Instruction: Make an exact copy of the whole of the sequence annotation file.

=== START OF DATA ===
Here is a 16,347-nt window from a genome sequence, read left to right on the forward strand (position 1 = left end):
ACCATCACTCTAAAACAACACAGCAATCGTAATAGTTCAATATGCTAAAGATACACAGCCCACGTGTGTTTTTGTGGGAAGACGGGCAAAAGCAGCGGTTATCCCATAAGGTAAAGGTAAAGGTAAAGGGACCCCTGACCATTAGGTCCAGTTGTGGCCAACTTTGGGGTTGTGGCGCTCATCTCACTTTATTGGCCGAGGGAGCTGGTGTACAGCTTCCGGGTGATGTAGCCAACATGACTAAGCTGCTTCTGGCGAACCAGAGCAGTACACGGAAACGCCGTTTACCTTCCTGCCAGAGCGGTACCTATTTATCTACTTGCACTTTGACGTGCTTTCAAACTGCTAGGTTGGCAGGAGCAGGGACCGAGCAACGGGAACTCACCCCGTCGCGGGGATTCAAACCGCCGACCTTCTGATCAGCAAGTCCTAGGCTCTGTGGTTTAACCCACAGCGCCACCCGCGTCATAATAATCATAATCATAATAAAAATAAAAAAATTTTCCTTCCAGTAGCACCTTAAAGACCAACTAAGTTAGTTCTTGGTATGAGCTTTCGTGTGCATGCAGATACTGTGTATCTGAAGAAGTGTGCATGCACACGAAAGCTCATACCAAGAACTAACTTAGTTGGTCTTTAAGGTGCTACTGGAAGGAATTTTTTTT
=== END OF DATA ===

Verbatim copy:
Here is a 16,347-nt window from a genome sequence, read left to right on the forward strand (position 1 = left end):
ACCATCACTCTAAAACAACACAGCAATCGTAATAGTTCAATATGCTAAAGATACACAGCCCACGTGTGTTTTTGTGGGAAGACGGGCAAAAGCAGCGGTTATCCCATAAGGTAAAGGTAAAGGTAAAGGGACCCCTGACCATTAGGTCCAGTTGTGGCCAACTTTGGGGTTGTGGCGCTCATCTCACTTTATTGGCCGAGGGAGCTGGTGTACAGCTTCCGGGTGATGTAGCCAACATGACTAAGCTGCTTCTGGCGAACCAGAGCAGTACACGGAAACGCCGTTTACCTTCCTGCCAGAGCGGTACCTATTTATCTACTTGCACTTTGACGTGCTTTCAAACTGCTAGGTTGGCAGGAGCAGGGACCGAGCAACGGGAACTCACCCCGTCGCGGGGATTCAAACCGCCGACCTTCTGATCAGCAAGTCCTAGGCTCTGTGGTTTAACCCACAGCGCCACCCGCGTCATAATAATCATAATCATAATAAAAATAAAAAAATTTTCCTTCCAGTAGCACCTTAAAGACCAACTAAGTTAGTTCTTGGTATGAGCTTTCGTGTGCATGCAGATACTGTGTATCTGAAGAAGTGTGCATGCACACGAAAGCTCATACCAAGAACTAACTTAGTTGGTCTTTAAGGTGCTACTGGAAGGAATTTTTTTT